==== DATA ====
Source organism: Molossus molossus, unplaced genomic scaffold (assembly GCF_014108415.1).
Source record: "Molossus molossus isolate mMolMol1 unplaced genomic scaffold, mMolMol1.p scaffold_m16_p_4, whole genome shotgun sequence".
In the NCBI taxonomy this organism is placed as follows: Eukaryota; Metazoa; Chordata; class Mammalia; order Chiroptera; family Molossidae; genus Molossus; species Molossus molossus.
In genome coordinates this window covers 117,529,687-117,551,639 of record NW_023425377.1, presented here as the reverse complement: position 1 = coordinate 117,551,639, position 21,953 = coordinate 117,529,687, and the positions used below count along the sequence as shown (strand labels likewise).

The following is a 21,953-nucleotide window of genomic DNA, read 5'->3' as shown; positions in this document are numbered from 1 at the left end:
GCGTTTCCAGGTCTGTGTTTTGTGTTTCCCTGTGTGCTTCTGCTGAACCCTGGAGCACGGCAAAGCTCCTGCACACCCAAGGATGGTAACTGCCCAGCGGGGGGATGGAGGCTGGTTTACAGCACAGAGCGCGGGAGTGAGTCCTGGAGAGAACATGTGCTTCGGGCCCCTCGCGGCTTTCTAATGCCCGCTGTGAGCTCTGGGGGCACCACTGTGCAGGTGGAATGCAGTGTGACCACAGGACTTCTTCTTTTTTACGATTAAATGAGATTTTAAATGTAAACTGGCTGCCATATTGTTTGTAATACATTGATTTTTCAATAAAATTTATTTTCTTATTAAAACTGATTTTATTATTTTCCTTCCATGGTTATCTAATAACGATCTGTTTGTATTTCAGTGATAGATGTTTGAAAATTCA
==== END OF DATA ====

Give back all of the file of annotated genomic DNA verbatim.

Source organism: Molossus molossus, unplaced genomic scaffold (assembly GCF_014108415.1).
Source record: "Molossus molossus isolate mMolMol1 unplaced genomic scaffold, mMolMol1.p scaffold_m16_p_4, whole genome shotgun sequence".
In the NCBI taxonomy this organism is placed as follows: Eukaryota; Metazoa; Chordata; class Mammalia; order Chiroptera; family Molossidae; genus Molossus; species Molossus molossus.
In genome coordinates this window covers 117,529,687-117,551,639 of record NW_023425377.1, presented here as the reverse complement: position 1 = coordinate 117,551,639, position 21,953 = coordinate 117,529,687, and the positions used below count along the sequence as shown (strand labels likewise).

The following is a 21,953-nucleotide window of genomic DNA, read 5'->3' as shown; positions in this document are numbered from 1 at the left end:
GCGTTTCCAGGTCTGTGTTTTGTGTTTCCCTGTGTGCTTCTGCTGAACCCTGGAGCACGGCAAAGCTCCTGCACACCCAAGGATGGTAACTGCCCAGCGGGGGGATGGAGGCTGGTTTACAGCACAGAGCGCGGGAGTGAGTCCTGGAGAGAACATGTGCTTCGGGCCCCTCGCGGCTTTCTAATGCCCGCTGTGAGCTCTGGGGGCACCACTGTGCAGGTGGAATGCAGTGTGACCACAGGACTTCTTCTTTTTTACGATTAAATGAGATTTTAAATGTAAACTGGCTGCCATATTGTTTGTAATACATTGATTTTTCAATAAAATTTATTTTCTTATTAAAACTGATTTTATTATTTTCCTTCCATGGTTATCTAATAACGATCTGTTTGTATTTCAGTGATAGATGTTTGAAAATTCA